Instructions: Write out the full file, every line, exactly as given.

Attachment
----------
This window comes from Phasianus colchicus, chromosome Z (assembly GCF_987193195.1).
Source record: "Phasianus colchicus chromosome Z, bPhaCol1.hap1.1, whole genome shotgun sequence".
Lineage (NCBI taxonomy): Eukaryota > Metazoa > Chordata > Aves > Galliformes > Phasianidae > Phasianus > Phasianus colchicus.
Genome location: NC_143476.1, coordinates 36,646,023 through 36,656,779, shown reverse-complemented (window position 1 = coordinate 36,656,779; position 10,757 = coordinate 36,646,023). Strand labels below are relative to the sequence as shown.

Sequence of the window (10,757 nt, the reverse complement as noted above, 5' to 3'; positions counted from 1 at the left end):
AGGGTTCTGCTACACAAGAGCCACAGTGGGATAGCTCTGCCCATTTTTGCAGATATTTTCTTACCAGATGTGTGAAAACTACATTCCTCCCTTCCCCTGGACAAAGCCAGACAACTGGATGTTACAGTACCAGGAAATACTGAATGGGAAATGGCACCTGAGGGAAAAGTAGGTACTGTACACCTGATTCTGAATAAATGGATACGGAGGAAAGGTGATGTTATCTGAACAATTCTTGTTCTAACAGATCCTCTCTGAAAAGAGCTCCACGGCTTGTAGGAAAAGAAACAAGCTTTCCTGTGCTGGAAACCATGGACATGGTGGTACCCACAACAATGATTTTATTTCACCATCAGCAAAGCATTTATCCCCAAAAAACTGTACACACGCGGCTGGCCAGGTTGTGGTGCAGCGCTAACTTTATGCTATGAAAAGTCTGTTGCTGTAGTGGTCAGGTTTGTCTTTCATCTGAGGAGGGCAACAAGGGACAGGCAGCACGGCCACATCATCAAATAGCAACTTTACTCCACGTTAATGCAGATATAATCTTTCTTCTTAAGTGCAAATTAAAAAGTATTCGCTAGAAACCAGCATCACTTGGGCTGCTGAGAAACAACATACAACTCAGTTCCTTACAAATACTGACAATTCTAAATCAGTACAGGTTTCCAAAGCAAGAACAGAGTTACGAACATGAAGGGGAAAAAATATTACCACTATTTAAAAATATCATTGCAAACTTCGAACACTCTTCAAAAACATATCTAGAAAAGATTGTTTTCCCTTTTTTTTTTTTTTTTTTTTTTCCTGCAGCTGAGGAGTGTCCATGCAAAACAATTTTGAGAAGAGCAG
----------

This window comes from Phasianus colchicus, chromosome Z (assembly GCF_987193195.1).
Source record: "Phasianus colchicus chromosome Z, bPhaCol1.hap1.1, whole genome shotgun sequence".
Lineage (NCBI taxonomy): Eukaryota > Metazoa > Chordata > Aves > Galliformes > Phasianidae > Phasianus > Phasianus colchicus.
Genome location: NC_143476.1, coordinates 36,646,023 through 36,656,779, shown reverse-complemented (window position 1 = coordinate 36,656,779; position 10,757 = coordinate 36,646,023). Strand labels below are relative to the sequence as shown.

Sequence of the window (10,757 nt, the reverse complement as noted above, 5' to 3'; positions counted from 1 at the left end):
AGGGTTCTGCTACACAAGAGCCACAGTGGGATAGCTCTGCCCATTTTTGCAGATATTTTCTTACCAGATGTGTGAAAACTACATTCCTCCCTTCCCCTGGACAAAGCCAGACAACTGGATGTTACAGTACCAGGAAATACTGAATGGGAAATGGCACCTGAGGGAAAAGTAGGTACTGTACACCTGATTCTGAATAAATGGATACGGAGGAAAGGTGATGTTATCTGAACAATTCTTGTTCTAACAGATCCTCTCTGAAAAGAGCTCCACGGCTTGTAGGAAAAGAAACAAGCTTTCCTGTGCTGGAAACCATGGACATGGTGGTACCCACAACAATGATTTTATTTCACCATCAGCAAAGCATTTATCCCCAAAAAACTGTACACACGCGGCTGGCCAGGTTGTGGTGCAGCGCTAACTTTATGCTATGAAAAGTCTGTTGCTGTAGTGGTCAGGTTTGTCTTTCATCTGAGGAGGGCAACAAGGGACAGGCAGCACGGCCACATCATCAAATAGCAACTTTACTCCACGTTAATGCAGATATAATCTTTCTTCTTAAGTGCAAATTAAAAAGTATTCGCTAGAAACCAGCATCACTTGGGCTGCTGAGAAACAACATACAACTCAGTTCCTTACAAATACTGACAATTCTAAATCAGTACAGGTTTCCAAAGCAAGAACAGAGTTACGAACATGAAGGGGAAAAAATATTACCACTATTTAAAAATATCATTGCAAACTTCGAACACTCTTCAAAAACATATCTAGAAAAGATTGTTTTCCCTTTTTTTTTTTTTTTTTTTTTTCCTGCAGCTGAGGAGTGTCCATGCAAAACAATTTTGAGAAGAGCAG